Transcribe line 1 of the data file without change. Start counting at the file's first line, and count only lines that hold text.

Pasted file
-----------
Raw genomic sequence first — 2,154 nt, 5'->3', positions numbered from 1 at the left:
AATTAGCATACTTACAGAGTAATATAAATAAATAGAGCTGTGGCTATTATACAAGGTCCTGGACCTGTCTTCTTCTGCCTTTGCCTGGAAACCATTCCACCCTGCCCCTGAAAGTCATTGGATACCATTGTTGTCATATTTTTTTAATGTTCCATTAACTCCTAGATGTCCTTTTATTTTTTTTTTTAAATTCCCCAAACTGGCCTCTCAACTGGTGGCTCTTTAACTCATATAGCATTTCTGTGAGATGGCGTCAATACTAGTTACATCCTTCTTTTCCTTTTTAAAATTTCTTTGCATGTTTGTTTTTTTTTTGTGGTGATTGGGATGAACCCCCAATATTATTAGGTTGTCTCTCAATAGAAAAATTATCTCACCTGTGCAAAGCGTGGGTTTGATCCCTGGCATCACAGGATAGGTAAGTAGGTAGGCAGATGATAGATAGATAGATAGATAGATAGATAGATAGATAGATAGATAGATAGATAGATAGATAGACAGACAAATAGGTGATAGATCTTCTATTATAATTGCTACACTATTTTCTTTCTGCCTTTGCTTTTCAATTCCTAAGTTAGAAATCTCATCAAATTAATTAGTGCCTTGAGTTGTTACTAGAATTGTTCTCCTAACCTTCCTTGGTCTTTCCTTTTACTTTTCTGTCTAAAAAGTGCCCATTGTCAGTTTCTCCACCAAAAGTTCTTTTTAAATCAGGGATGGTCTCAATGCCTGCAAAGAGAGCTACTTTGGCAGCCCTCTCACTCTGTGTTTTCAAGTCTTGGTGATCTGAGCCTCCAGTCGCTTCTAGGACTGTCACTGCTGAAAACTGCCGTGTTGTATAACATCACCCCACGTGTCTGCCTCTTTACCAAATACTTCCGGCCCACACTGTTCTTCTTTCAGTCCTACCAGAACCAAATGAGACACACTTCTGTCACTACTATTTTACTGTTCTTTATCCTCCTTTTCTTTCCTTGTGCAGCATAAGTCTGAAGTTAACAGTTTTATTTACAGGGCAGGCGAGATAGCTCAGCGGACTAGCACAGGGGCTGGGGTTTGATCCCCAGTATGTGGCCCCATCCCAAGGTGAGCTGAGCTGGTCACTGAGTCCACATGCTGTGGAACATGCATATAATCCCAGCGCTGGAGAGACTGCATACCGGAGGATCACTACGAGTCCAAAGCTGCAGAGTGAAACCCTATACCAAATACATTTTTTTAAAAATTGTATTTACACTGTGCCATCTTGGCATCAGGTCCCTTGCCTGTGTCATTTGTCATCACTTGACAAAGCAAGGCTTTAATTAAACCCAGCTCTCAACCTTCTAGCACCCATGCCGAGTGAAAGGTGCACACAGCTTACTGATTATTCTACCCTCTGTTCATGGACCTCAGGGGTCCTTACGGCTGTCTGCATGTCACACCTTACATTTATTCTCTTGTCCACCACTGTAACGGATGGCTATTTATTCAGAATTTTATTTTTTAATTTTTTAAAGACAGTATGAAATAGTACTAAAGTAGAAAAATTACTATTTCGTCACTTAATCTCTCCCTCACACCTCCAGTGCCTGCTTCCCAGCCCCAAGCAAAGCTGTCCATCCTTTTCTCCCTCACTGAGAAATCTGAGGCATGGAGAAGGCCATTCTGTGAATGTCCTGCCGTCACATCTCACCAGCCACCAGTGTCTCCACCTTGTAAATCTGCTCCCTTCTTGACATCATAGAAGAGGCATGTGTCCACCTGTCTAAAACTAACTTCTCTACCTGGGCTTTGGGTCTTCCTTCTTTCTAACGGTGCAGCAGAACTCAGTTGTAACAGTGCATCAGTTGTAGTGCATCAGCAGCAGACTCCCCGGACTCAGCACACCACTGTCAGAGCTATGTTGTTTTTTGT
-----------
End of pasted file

Raw genomic sequence first — 2,154 nt, 5'->3', positions numbered from 1 at the left: